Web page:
May 31, 2010
Drip by drip, the full story is emerging of last December’s global diplomatic debacle in Copenhagen, when instead of setting the world on a new low carbon path and tackling climate change, 130 world leaders ended up with a weak deal and no prospect of a binding agreement for another 18 months.
The latest revelations come from the man at the very heart of the debacle, UN climate chief Yvo de Boer. Normally the model of a discreet and guarded international bureaucrat, his confidential letter of explanation to his colleagues, written only days after the meeting ended, displays a mix of bemusement, clarity and exasperation. “How could several years of negotiation and high level diplomacy be allowed to end up this way?”, he asks. The letter appears in a new Danish book by journalist Per Meilstrup.
His letter puts the blame squarely on Danish PM Lars Løkke Rasmussen and his presidency of the summit. He identifies the war which had been going on between Rasmussen’s office and Danish climate chief Connie Hedegaard’s team in the energy ministry. Hedegaard stood down halfway through the summit.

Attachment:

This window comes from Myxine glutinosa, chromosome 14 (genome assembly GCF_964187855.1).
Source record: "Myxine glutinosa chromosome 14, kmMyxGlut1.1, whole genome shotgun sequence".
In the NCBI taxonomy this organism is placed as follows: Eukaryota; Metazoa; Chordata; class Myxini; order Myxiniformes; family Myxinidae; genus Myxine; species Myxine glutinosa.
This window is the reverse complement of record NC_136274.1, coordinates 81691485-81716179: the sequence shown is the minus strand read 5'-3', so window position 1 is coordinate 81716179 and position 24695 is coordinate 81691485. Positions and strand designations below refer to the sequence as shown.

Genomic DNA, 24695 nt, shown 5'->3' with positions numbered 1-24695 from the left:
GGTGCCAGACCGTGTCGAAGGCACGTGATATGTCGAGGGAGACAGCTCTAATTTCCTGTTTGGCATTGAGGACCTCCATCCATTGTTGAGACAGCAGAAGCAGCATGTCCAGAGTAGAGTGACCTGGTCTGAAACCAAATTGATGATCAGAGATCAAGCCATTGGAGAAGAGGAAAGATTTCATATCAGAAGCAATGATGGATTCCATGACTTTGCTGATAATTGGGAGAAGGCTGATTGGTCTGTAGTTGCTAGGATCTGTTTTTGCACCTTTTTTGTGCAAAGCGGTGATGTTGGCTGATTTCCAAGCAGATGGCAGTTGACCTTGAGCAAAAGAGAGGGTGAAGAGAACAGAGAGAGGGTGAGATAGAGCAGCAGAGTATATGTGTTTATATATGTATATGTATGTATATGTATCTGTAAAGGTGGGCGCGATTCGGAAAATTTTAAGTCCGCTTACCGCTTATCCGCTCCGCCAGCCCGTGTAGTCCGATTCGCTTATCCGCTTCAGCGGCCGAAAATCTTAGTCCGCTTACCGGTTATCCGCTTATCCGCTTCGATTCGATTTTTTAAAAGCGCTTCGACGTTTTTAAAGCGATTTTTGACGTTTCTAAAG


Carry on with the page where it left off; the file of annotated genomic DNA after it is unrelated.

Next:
The key event, he suggests, was Rasmussen’s draft text. This, known widely as the “Danish text”, was due to be wheeled out just when the talks reached a deadlock, as they were bound to do. The trouble was, implies De Boer, the text was clearly advantageous to the US and the west, would have steamrollered the developing countries, and was presented to a few countries a week before the meeting officially started.
This article was posted: Monday, May 31, 2010 at 3:55 am